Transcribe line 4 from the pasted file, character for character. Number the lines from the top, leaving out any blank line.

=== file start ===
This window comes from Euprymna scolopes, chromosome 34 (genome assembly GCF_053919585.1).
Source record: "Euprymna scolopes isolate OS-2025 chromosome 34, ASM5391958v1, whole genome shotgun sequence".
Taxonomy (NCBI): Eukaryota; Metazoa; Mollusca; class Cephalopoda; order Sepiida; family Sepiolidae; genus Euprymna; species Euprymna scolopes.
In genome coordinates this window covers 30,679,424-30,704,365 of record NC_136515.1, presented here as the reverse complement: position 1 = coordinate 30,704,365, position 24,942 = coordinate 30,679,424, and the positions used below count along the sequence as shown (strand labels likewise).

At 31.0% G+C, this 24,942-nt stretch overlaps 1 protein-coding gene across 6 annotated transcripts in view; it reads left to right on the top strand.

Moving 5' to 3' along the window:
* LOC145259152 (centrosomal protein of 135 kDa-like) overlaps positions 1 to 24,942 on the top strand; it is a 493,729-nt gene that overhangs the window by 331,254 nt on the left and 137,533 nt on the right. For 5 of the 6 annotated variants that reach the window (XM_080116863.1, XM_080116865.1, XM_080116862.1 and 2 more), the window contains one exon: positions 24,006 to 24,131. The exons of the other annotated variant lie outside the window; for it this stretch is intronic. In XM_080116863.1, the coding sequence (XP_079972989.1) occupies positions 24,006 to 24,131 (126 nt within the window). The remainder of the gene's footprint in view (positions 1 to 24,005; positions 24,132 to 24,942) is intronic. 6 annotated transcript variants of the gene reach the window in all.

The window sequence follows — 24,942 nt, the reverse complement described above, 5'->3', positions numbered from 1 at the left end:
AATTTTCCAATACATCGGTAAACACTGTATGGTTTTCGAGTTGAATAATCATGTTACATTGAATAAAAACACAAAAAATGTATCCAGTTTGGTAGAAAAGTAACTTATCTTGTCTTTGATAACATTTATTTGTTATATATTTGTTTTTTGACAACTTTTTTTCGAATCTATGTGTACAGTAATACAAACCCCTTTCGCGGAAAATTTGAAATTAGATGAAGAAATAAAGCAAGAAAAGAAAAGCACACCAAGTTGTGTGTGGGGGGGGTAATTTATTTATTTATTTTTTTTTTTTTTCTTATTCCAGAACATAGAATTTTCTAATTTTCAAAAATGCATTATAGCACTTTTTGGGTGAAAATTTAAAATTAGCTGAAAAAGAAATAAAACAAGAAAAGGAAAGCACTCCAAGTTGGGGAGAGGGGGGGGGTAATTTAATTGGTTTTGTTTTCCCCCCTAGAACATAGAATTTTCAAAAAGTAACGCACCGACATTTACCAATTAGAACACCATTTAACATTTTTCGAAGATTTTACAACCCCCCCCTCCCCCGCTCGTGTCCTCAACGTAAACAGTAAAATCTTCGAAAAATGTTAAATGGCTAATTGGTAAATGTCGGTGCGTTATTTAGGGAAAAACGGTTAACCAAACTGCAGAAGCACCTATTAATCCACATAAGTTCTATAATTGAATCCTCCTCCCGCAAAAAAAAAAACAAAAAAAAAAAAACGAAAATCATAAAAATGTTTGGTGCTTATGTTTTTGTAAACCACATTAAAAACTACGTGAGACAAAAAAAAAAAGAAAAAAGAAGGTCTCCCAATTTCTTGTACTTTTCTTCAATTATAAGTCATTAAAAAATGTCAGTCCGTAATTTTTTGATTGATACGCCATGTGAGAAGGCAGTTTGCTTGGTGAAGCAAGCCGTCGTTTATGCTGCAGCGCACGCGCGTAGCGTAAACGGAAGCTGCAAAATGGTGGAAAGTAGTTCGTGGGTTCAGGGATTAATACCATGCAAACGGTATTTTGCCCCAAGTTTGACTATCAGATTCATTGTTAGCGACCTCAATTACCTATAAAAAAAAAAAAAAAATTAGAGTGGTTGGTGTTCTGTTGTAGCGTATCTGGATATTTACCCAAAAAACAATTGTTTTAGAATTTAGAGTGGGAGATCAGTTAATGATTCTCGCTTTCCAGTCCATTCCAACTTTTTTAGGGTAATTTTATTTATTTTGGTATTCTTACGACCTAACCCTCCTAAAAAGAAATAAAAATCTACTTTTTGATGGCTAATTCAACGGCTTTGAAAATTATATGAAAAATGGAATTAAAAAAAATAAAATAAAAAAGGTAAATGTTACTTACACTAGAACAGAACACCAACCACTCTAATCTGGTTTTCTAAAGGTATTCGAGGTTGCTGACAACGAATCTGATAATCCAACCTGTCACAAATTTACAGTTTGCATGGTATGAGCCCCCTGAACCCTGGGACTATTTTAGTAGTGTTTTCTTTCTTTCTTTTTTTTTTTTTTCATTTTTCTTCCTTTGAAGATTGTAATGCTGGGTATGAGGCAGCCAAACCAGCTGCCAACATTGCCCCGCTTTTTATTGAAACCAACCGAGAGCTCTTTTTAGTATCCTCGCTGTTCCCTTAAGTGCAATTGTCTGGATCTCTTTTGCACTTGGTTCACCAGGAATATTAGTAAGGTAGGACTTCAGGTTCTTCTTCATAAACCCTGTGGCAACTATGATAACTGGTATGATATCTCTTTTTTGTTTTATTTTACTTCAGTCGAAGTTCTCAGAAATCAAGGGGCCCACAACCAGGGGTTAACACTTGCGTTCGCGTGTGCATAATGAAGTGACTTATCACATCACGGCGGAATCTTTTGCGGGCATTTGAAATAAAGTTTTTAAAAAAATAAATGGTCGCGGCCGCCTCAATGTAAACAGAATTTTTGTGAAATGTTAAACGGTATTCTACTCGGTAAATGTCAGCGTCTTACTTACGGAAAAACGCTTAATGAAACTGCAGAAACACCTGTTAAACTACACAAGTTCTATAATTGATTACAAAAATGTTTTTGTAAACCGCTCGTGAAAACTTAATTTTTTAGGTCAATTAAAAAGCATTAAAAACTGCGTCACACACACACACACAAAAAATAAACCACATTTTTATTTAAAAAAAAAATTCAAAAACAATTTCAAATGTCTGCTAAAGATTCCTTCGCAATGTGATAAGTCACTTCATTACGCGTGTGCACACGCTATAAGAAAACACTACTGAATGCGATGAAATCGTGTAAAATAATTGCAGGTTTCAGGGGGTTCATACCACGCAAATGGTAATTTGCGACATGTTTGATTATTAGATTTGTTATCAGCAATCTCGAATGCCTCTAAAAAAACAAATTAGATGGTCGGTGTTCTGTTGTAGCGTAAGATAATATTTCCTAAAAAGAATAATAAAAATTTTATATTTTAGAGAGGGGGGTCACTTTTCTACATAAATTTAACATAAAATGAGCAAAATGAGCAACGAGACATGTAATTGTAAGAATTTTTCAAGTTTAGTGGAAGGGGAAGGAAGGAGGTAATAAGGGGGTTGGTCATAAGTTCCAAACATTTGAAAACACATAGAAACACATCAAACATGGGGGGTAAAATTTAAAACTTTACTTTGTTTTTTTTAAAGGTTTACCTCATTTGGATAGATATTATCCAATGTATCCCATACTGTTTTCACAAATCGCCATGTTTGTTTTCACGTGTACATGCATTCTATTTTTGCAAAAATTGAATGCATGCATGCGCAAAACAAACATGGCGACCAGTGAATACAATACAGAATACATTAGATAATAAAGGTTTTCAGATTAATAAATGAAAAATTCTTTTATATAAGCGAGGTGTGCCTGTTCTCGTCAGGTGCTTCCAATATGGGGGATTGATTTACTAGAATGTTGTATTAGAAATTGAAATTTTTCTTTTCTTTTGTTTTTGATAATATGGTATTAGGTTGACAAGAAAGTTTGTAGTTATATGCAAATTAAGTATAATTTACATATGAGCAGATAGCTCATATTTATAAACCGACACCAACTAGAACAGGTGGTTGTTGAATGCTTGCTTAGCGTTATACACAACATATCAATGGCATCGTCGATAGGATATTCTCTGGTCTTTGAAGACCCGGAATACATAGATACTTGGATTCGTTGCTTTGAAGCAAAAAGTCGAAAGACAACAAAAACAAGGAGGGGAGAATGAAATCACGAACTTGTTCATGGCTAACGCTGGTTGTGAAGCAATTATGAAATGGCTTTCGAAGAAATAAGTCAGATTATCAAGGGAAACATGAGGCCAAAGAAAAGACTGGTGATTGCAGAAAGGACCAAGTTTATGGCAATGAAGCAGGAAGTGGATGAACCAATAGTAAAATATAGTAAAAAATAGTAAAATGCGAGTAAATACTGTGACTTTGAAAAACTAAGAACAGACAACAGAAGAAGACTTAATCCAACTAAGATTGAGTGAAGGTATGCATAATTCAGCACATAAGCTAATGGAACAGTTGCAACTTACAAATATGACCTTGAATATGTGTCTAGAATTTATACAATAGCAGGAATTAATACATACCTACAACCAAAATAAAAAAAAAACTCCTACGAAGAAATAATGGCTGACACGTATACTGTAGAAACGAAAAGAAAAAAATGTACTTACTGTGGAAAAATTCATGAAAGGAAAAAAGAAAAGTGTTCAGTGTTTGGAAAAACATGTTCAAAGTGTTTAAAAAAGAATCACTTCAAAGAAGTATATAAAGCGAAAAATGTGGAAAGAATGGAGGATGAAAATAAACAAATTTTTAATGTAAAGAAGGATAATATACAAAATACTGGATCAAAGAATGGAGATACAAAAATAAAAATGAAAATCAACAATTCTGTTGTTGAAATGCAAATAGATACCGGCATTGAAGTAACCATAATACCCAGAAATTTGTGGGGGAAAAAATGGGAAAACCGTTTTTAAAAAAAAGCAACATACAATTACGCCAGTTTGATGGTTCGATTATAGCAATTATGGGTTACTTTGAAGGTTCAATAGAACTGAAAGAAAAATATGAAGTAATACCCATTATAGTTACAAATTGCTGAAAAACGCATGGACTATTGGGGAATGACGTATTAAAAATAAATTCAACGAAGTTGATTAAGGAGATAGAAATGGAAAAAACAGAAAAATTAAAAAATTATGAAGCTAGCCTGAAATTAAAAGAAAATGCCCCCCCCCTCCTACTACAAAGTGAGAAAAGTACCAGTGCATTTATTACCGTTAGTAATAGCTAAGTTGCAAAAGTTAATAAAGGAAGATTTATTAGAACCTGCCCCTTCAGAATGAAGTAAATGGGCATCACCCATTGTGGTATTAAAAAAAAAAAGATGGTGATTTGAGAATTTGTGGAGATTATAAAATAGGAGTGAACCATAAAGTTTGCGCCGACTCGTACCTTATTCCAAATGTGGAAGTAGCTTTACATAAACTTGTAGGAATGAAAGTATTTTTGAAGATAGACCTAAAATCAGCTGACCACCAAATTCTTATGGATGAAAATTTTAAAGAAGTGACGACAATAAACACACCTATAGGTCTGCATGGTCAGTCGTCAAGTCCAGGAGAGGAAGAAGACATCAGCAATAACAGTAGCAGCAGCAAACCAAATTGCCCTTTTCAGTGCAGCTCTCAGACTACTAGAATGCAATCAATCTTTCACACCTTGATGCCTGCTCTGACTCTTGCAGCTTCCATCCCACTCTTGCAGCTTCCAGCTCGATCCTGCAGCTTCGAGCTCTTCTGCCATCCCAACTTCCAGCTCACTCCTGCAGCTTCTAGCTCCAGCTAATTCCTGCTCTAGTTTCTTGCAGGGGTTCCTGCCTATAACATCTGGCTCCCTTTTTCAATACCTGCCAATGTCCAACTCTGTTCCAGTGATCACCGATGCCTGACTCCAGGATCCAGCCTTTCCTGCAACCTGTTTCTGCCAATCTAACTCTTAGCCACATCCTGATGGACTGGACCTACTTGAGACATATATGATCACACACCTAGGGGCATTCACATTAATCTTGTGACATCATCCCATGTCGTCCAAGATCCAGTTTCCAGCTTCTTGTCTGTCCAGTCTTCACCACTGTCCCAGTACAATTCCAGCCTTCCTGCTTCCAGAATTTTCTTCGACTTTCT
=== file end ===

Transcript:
In genome coordinates this window covers 30,679,424-30,704,365 of record NC_136515.1, presented here as the reverse complement: position 1 = coordinate 30,704,365, position 24,942 = coordinate 30,679,424, and the positions used below count along the sequence as shown (strand labels likewise).